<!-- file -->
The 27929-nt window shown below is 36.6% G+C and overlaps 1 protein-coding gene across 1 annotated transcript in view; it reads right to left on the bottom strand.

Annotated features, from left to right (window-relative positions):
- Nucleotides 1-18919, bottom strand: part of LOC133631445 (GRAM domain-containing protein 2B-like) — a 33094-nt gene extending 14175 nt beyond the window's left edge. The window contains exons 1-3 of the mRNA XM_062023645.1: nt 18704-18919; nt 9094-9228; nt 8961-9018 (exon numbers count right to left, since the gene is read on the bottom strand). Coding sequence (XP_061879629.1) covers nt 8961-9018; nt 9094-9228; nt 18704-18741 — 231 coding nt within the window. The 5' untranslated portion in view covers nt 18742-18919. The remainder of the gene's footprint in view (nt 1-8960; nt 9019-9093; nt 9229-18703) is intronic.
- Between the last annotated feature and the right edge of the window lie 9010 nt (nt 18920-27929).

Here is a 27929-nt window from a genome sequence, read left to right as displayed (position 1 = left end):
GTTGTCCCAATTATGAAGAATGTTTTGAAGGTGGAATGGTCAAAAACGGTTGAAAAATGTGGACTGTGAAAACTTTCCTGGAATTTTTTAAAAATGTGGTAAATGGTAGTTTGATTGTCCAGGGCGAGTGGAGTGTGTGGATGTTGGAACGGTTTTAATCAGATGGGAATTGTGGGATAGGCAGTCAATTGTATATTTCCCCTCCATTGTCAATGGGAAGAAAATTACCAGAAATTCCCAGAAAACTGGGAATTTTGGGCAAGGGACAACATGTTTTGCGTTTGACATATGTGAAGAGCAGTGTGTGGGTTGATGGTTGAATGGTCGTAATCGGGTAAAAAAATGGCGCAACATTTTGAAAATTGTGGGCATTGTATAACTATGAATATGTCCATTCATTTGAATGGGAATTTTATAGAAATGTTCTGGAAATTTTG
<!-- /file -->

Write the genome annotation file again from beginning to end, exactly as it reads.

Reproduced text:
The 27929-nt window shown below is 36.6% G+C and overlaps 1 protein-coding gene across 1 annotated transcript in view; it reads right to left on the bottom strand.

Annotated features, from left to right (window-relative positions):
- Nucleotides 1-18919, bottom strand: part of LOC133631445 (GRAM domain-containing protein 2B-like) — a 33094-nt gene extending 14175 nt beyond the window's left edge. The window contains exons 1-3 of the mRNA XM_062023645.1: nt 18704-18919; nt 9094-9228; nt 8961-9018 (exon numbers count right to left, since the gene is read on the bottom strand). Coding sequence (XP_061879629.1) covers nt 8961-9018; nt 9094-9228; nt 18704-18741 — 231 coding nt within the window. The 5' untranslated portion in view covers nt 18742-18919. The remainder of the gene's footprint in view (nt 1-8960; nt 9019-9093; nt 9229-18703) is intronic.
- Between the last annotated feature and the right edge of the window lie 9010 nt (nt 18920-27929).

Here is a 27929-nt window from a genome sequence, read left to right as displayed (position 1 = left end):
GTTGTCCCAATTATGAAGAATGTTTTGAAGGTGGAATGGTCAAAAACGGTTGAAAAATGTGGACTGTGAAAACTTTCCTGGAATTTTTTAAAAATGTGGTAAATGGTAGTTTGATTGTCCAGGGCGAGTGGAGTGTGTGGATGTTGGAACGGTTTTAATCAGATGGGAATTGTGGGATAGGCAGTCAATTGTATATTTCCCCTCCATTGTCAATGGGAAGAAAATTACCAGAAATTCCCAGAAAACTGGGAATTTTGGGCAAGGGACAACATGTTTTGCGTTTGACATATGTGAAGAGCAGTGTGTGGGTTGATGGTTGAATGGTCGTAATCGGGTAAAAAAATGGCGCAACATTTTGAAAATTGTGGGCATTGTATAACTATGAATATGTCCATTCATTTGAATGGGAATTTTATAGAAATGTTCTGGAAATTTTG